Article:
Sentamu orders trawl of dead clergy files for abuse evidence

Archbishop Sentamu.
Archbishop Sentamu.
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THE Archbishop of York is launching an independent investigation into the records of hundreds of deceased clergy to trace any information that may exist relating to allegations of child abuse.

The dramatic move announced today will involve checking through records more than 60 years old.

It comes in the wake of claims Dr John Sentamu’s predecessor, Lord Hope of Thornes, covered up allegations of abuse against Robert Waddington, a former Dean of Manchester Cathedral.

All the files of deceased clergy who served in the Diocese of York from before 1950 to the present are to be recalled from the archives to be checked by an independent reviewer for any evidence of abuse.

Lord Hope, who was Archbishop of York between 1995 and 2005, has strongly denied all claims of negligence which followed reports he was twice told about allegations about Mr Waddington, who died from cancer five years ago after retiring to York in 1993.

Mr Waddington is alleged to have abused a chorister in Manchester in the 1980s and a schoolboy in Australia. It has previously been reported the former Archbishop spoke to Mr Waddington and banned him from taking services but did not report him to the police.

When the allegations first emerged in May, Lord Hope said throughout his time as both a bishop and an archbishop he “always adhered to the statutory practices of the Church of England concerning safeguarding”.

The independent review of historical records will run parallel to a separate independent inquiry led by Judge Sally Cahill QC into how the church handled the allegations surrounding Mr Waddington.

The issue of child abuse has become a key priority for the Church of England and last month the General Synod voted to apologise for past failings and to ensure steps are taken to make sure that victims of abuse are always actively listened to and offered support.

The Archbishop’s office said the decision to recall the records followed recognition that the protocol for the Church of England’s National Review of Past Cases of Child Abuse, which took place in 2008-9, had not included the files of deceased clergy. Any relevant material found will be used to help to inform the response of the Church and relevant statutory agencies to any allegations which may surface in relation to clergy who have since died.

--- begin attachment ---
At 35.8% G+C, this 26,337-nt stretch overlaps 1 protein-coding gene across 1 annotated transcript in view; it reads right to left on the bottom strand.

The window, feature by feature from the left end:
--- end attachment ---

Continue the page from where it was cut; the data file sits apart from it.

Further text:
Dr Sentamu said: “The damage done by the sexual abuse of children is immense, and the passage of time does not in itself bring healing.

“Where young people are shown to have been betrayed by individuals in a position of trust and by the institution’s failure to protect them, it is for the Church to acknowledge the hurt which has been done, to offer a full apology, and to prove, so far as is possible, that policies and practices are improved such that the same systemic failure could never be repeated.”

The Archbishop’s Chief of Staff, the Rev Malcolm Macnaughton, said: “Our priority now is to respond well to those who have the courage to come forward to say what happened to them. We want them to know that their story will be listened to, and that where the Church has been at fault this will be acknowledged.

“Because of policies now in place we believe that today’s young people are in a much safer position – but there is no room for complacency. So the message is – if anyone has information about known or suspected abuse – please do not hesitate to come forward.

“Where an alleged perpetrator of sexual abuse is still living, this should be reported directly to the police, or to the local safeguarding children panel. Where the alleged abuser has since died, those who were abused or who were aware of the abuse may still wish to come forward, and we would encourage them to do so.”

Anyone who wishes to report or provide information about known or suspected abuse in the Diocese of York can speak to one of the Archbishop’s male or female chaplains by calling 01904 707021.